Where are they now? - Darby Costello
Interview with Darby Costello first published in
Volume 10 Autumn 2016 of the Sophia Project News.
Darby Costello. Photo: Koen Van der Moortel
Darby Costello began the Cultural Astronomy and Astrology MA programme in 2004 and graduated in 2006. Born in America, she studied astrology in Boston from 1969-1971 with Isabel Hickey and with Francis Sarkoian and Louis Acker before moving to South Africa, where she worked with tribal healers for many years with a small museum in Johannesburg. In 1983 she came to UK, hoping to find a community of astrologers, which she found in London. Since then, Darby has built a busy astrological practice with an international clientele. She teaches and lectures in Europe, North America and other parts of the world - most recently China and Taiwan. She is a tutor for the Faculty of Astrological Studies and is a visiting teacher for the London School of Astrology in London. She has written several books for the Centre for Psychological Astrology, which was founded in 1984 by Liz Greene and Howard Sasportas, and was head tutor there for many years.
Darby talked to Kathleen White about the impact of the MA on her life and work.
KW: Why did you do the MA?
DC: I had known Lindsey Radermacher and Nick Campion for years, and knew that someone had given a founding grant for something that was going on at Bath Spa University; it sounded like fun. Nick invited me to a conference to meet Michael York, the then head of the MA, to see if Michael would accept me onto the course. My BA was in psychology, philosophy and theology. So I enrolled, and it was one of the most satisfying times of my entire life. I was in delight and joy the entire time, it was so pleasurable. I loved the lectures, the research, and writing papers. By then I was already lecturing all over the world, so this added thing of studying was such a good idea.
KW: What modules did you find most interesting?
DC: The history module. I was fascinated with other periods and times, and by the time I wrote my dissertation, I had most of the books I needed for it already in my library. My way of getting to know historical periods is to find people whose charts are known in those periods. I was perhaps most afraid of the methodology module, because at university I didn't do so well in that, but in this MA I did really well, because I found a way to do research that was so much fun.
KW: How did the MA affect your attitude to astrology?
DC: I don't know that it affected my attitude but it expanded my horizons. I absolutely loved that. Seeing clients is what I primarily do as an astrologer and for a while I felt as though the development of the academic side of my brain - the 'left brain' side - started getting in the way of my readings for a while. I am more naturally imaginal; the patterns in the chart activate images in my mind and the academic way of accessing knowledge is so different. But I've been doing charts for so long and love it so, and after a while I was able to see where to apply my 'new' thinking skills.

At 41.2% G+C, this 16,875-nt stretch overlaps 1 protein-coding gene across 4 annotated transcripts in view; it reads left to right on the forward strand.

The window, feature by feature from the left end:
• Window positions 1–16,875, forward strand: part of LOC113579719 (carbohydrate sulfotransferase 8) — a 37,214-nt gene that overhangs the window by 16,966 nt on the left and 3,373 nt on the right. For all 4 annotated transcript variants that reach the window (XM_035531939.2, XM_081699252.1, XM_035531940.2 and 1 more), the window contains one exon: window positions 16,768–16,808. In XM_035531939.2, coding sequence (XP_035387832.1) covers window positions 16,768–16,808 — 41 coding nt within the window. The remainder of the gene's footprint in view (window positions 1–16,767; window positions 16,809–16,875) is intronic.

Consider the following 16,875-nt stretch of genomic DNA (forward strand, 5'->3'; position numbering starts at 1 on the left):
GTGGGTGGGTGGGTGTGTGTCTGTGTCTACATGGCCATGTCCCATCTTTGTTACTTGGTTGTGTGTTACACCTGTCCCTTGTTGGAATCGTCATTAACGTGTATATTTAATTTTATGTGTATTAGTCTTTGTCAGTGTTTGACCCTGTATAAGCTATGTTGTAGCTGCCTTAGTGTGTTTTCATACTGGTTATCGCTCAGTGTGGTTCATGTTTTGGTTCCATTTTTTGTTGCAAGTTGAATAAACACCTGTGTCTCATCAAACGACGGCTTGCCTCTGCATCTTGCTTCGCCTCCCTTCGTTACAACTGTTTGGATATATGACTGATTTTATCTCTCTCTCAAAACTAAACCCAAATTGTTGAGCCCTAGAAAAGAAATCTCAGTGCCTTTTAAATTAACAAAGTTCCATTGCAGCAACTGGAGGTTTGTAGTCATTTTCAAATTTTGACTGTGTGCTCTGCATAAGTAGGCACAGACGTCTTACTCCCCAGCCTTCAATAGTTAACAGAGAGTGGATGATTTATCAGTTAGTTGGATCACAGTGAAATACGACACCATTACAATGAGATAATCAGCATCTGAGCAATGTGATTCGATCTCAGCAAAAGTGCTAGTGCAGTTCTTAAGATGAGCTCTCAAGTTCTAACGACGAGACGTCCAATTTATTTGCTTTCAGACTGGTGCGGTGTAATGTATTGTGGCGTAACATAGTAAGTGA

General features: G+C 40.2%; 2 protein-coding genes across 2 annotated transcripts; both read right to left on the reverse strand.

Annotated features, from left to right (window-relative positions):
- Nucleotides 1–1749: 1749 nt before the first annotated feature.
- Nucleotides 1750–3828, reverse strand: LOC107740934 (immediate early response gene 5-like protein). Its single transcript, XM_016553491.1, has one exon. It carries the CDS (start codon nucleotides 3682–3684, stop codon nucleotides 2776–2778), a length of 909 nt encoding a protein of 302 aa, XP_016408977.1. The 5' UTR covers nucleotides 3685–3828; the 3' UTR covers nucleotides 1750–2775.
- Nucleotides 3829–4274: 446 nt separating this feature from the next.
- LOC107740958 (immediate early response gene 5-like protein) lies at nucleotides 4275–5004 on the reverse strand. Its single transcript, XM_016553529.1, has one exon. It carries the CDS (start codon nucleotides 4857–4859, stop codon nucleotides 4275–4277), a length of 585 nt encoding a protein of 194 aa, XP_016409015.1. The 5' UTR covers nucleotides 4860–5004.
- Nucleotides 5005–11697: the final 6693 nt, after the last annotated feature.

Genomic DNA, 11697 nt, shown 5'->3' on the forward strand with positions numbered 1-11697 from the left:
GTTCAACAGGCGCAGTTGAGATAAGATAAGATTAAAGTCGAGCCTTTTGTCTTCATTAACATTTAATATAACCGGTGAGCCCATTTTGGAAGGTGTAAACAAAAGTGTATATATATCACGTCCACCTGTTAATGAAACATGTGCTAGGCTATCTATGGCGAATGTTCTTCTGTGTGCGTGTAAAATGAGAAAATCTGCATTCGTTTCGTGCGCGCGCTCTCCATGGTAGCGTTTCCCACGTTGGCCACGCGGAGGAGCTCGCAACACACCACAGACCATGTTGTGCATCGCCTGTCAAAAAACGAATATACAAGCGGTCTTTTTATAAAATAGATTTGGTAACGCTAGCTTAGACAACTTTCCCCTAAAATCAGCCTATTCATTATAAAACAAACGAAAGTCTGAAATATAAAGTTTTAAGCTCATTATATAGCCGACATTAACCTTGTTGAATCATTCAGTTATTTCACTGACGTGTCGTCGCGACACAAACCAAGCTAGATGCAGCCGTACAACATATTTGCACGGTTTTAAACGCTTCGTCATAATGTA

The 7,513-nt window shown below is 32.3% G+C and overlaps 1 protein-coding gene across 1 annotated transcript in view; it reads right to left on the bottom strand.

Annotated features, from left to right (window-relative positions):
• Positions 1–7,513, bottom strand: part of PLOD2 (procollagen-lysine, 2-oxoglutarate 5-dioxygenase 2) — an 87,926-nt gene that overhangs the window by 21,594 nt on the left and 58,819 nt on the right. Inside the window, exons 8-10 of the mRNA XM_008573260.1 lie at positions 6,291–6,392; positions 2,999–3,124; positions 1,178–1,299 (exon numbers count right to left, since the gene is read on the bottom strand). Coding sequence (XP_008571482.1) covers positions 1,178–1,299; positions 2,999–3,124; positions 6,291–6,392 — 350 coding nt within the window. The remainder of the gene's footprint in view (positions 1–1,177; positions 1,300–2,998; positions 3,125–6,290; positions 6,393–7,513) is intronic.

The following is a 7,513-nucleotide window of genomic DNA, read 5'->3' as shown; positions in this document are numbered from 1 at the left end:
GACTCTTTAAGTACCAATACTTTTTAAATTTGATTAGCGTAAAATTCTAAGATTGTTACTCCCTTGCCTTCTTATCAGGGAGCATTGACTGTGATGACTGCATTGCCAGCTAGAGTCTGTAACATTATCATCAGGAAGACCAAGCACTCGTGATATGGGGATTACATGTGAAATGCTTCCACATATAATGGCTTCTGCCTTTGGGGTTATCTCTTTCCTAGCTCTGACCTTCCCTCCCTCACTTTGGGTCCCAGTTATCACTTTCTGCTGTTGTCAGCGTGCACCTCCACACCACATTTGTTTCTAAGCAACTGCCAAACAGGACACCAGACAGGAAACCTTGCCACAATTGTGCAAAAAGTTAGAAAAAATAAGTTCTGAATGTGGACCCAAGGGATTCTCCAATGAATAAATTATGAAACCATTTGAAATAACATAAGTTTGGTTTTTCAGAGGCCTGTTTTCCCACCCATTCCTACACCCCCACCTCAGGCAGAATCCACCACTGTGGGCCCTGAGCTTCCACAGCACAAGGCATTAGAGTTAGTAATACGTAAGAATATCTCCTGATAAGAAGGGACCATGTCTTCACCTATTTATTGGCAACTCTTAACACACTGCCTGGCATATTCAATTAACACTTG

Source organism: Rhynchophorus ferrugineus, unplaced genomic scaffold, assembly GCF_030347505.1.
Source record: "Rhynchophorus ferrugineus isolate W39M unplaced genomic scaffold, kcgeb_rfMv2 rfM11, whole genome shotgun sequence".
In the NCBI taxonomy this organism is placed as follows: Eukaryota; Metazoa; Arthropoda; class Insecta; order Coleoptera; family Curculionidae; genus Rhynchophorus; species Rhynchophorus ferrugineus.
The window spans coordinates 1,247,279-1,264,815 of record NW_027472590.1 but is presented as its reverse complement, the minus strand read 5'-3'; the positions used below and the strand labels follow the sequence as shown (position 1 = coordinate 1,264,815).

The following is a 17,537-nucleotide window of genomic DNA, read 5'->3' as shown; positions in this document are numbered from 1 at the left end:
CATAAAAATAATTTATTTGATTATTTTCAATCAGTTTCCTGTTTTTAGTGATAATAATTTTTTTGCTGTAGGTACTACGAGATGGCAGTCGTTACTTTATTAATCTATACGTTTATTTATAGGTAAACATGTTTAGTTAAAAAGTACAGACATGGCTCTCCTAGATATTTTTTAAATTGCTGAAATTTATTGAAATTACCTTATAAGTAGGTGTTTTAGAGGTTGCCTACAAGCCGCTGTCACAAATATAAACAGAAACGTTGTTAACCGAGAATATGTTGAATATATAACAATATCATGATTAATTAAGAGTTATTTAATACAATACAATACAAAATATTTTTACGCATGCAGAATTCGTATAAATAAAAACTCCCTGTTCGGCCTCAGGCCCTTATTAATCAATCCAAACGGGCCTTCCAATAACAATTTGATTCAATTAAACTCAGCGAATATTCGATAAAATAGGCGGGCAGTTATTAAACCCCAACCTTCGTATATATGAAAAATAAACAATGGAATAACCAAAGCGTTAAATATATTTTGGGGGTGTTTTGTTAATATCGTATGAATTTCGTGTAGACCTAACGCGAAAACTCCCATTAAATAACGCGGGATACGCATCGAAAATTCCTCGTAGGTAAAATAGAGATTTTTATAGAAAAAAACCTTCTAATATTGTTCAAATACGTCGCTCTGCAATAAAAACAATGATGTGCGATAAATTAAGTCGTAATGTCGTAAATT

KW: What did your dissertation focus on?
DC: Tracing Venus in literature and poetry from Mesopotamia to the Medieval period. I already had read lots of books on the ancient period but wanted to learn about the medieval period, as well. In writing about Venus, I got a chance to learn more about her ancestry in our history, more about how she was part of our developing awareness of the dance and work of love, a frequent topic in my lectures.
KW: What doors have opened since doing the MA?
DC: My main love is doing astrological charts, so no change there. The real change is in terms of the lecturing. I had begun speaking about historical cycles before the MA but doing it deepened my knowledge so much and my capacity for research and my confidence too. Sometimes it feels as though I lecture more on historical cycles than anything else, to both astrological and non-astrological audiences.
It gave me a much greater confidence in researching other periods: the methods of how to do it, how to use footnotes, etc. Even in speaking, it informed how I now research and present my work. I research so much, I very rarely lecture on anything without knowing the history and also the history of a similar astrological cycles in the past. For example, when I lecture on Venus I will first show them Venus in Mesopotamia where she was Inanna/Ishtar, and then I come through time, using images, to show how we in the West developed a notion of love in our time based on our historical relationship to Venus.
KW: What books are you reading now?
DC: I have not been reading novels in the last few years, although occasionally I'll read a historical novel. These days I read ancient texts! Having said that I've just read Teilhard de Chardin's The Phenomenon of Man, which I first read in University many, many years ago. I love the work being currently done behind the scenes to reconfigure religious understanding. I'm also reading Iain McGilchrist's The Master and his Emissary.
KW: Do you have any new projects in the pipeline?
DC: I'm collating the 500 pages of notes I still have on the South African sangomas when I was there in the early 1970s. I'd like to complete that in some way, either as a book or as notes to put in a library that holds knowledge for South Africans.
There's also a temptation to take my dissertation and turn it into a book. Parents don't seem to teach their children what I call the dance of love - Venus's realm - so many people don't get the best out of relationships as a result. If I could find, or make the time, it would be a rich experience to write about the history of our images and ideas of navigating relationships that have Eros as a central energy. That might be a delightful project!
KW: Many thanks for taking the time to do this interview, Darby. We wish you all the best with your astrological practice and your writing and lecturing.